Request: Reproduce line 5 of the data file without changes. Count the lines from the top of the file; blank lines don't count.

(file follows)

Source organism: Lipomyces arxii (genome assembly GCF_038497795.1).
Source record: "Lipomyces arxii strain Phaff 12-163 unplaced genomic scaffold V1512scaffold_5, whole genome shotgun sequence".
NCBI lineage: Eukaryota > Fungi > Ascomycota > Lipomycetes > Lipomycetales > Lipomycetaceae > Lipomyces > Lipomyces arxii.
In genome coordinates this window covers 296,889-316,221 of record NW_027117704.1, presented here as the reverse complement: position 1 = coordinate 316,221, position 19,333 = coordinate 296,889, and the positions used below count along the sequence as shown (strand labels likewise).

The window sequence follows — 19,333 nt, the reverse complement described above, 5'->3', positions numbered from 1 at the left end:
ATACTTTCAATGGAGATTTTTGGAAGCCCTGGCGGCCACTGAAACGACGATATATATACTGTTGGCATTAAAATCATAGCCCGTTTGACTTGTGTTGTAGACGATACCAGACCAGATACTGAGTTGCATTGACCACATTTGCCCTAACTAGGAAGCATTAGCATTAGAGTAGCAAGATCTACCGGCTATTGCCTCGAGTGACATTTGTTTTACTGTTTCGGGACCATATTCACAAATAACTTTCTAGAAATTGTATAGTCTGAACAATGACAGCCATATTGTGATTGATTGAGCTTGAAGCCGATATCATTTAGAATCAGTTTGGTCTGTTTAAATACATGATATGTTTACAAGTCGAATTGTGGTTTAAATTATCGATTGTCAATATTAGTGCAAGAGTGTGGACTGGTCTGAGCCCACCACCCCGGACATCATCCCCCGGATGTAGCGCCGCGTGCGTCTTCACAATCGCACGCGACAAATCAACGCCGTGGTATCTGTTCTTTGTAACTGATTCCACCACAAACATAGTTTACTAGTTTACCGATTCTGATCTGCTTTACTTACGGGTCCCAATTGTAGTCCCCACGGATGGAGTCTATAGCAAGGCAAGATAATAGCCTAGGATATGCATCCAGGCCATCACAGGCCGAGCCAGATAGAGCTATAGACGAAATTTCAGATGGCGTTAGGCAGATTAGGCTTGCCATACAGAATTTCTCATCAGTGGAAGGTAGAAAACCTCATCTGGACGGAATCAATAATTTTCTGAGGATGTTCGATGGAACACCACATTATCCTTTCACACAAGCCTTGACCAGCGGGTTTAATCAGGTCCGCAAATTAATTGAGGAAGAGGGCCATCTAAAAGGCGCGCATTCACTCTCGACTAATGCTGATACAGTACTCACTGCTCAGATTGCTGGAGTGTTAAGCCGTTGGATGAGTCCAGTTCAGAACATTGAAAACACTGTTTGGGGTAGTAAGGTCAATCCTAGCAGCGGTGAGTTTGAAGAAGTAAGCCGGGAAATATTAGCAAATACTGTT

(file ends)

The window sequence follows — 19,333 nt, the reverse complement described above, 5'->3', positions numbered from 1 at the left end: